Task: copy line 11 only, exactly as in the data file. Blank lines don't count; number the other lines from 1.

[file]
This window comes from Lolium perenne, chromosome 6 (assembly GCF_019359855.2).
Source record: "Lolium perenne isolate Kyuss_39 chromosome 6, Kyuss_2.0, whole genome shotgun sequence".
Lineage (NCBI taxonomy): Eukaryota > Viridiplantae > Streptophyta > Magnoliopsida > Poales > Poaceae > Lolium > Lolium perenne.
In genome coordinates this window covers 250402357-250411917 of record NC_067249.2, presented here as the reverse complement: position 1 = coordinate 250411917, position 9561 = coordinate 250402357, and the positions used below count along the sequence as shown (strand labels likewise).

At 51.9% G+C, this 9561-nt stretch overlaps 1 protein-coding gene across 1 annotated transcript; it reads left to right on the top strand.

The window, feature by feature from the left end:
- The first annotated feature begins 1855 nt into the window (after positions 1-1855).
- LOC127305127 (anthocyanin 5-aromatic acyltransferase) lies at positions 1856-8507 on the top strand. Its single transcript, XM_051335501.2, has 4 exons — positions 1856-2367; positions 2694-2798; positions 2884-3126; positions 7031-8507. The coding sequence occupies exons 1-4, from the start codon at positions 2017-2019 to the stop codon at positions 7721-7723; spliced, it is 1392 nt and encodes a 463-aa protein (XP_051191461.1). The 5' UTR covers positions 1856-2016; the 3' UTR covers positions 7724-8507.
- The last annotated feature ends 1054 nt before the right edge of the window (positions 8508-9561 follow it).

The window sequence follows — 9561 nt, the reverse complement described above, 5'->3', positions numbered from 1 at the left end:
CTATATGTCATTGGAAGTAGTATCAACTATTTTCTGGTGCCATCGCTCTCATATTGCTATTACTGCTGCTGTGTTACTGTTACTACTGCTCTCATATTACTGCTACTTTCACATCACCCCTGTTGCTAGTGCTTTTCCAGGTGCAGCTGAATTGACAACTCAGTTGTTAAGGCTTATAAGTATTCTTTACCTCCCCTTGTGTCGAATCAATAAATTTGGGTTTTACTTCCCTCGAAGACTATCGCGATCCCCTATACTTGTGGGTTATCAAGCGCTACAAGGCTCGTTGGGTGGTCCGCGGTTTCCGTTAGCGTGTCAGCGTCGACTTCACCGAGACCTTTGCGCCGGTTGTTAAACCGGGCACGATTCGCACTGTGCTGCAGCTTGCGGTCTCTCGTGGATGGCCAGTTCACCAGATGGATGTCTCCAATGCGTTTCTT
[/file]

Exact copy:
CTATATGTCATTGGAAGTAGTATCAACTATTTTCTGGTGCCATCGCTCTCATATTGCTATTACTGCTGCTGTGTTACTGTTACTACTGCTCTCATATTACTGCTACTTTCACATCACCCCTGTTGCTAGTGCTTTTCCAGGTGCAGCTGAATTGACAACTCAGTTGTTAAGGCTTATAAGTATTCTTTACCTCCCCTTGTGTCGAATCAATAAATTTGGGTTTTACTTCCCTCGAAGACTATCGCGATCCCCTATACTTGTGGGTTATCAAGCGCTACAAGGCTCGTTGGGTGGTCCGCGGTTTCCGTTAGCGTGTCAGCGTCGACTTCACCGAGACCTTTGCGCCGGTTGTTAAACCGGGCACGATTCGCACTGTGCTGCAGCTTGCGGTCTCTCGTGGATGGCCAGTTCACCAGATGGATGTCTCCAATGCGTTTCTT